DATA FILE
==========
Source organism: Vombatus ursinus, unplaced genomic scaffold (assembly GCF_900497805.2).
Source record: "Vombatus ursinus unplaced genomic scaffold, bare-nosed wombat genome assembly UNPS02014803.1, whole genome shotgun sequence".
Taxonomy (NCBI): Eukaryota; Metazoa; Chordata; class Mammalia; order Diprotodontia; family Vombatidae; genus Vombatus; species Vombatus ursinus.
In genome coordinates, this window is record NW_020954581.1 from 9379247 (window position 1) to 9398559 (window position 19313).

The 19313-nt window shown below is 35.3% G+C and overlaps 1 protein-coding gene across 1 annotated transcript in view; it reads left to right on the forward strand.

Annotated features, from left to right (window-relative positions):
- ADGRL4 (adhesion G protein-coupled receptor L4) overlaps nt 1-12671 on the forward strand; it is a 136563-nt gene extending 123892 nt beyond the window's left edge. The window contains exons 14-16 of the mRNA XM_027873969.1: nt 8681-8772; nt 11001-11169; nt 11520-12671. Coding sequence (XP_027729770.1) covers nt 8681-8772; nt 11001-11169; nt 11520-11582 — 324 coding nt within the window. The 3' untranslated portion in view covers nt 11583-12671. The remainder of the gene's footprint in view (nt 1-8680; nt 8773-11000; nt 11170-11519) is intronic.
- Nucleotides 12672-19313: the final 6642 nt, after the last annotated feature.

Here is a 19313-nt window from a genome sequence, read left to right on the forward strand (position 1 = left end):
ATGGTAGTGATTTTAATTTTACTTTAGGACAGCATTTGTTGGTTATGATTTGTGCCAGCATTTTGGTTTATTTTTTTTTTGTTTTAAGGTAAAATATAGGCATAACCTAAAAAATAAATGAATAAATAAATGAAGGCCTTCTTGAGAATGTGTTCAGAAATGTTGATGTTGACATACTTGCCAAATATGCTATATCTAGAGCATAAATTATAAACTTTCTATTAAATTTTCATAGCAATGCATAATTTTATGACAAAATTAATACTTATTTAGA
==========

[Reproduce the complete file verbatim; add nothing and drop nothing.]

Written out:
Source organism: Vombatus ursinus, unplaced genomic scaffold (assembly GCF_900497805.2).
Source record: "Vombatus ursinus unplaced genomic scaffold, bare-nosed wombat genome assembly UNPS02014803.1, whole genome shotgun sequence".
Taxonomy (NCBI): Eukaryota; Metazoa; Chordata; class Mammalia; order Diprotodontia; family Vombatidae; genus Vombatus; species Vombatus ursinus.
In genome coordinates, this window is record NW_020954581.1 from 9379247 (window position 1) to 9398559 (window position 19313).

The 19313-nt window shown below is 35.3% G+C and overlaps 1 protein-coding gene across 1 annotated transcript in view; it reads left to right on the forward strand.

Annotated features, from left to right (window-relative positions):
- ADGRL4 (adhesion G protein-coupled receptor L4) overlaps nt 1-12671 on the forward strand; it is a 136563-nt gene extending 123892 nt beyond the window's left edge. The window contains exons 14-16 of the mRNA XM_027873969.1: nt 8681-8772; nt 11001-11169; nt 11520-12671. Coding sequence (XP_027729770.1) covers nt 8681-8772; nt 11001-11169; nt 11520-11582 — 324 coding nt within the window. The 3' untranslated portion in view covers nt 11583-12671. The remainder of the gene's footprint in view (nt 1-8680; nt 8773-11000; nt 11170-11519) is intronic.
- Nucleotides 12672-19313: the final 6642 nt, after the last annotated feature.

Here is a 19313-nt window from a genome sequence, read left to right on the forward strand (position 1 = left end):
ATGGTAGTGATTTTAATTTTACTTTAGGACAGCATTTGTTGGTTATGATTTGTGCCAGCATTTTGGTTTATTTTTTTTTTGTTTTAAGGTAAAATATAGGCATAACCTAAAAAATAAATGAATAAATAAATGAAGGCCTTCTTGAGAATGTGTTCAGAAATGTTGATGTTGACATACTTGCCAAATATGCTATATCTAGAGCATAAATTATAAACTTTCTATTAAATTTTCATAGCAATGCATAATTTTATGACAAAATTAATACTTATTTAGA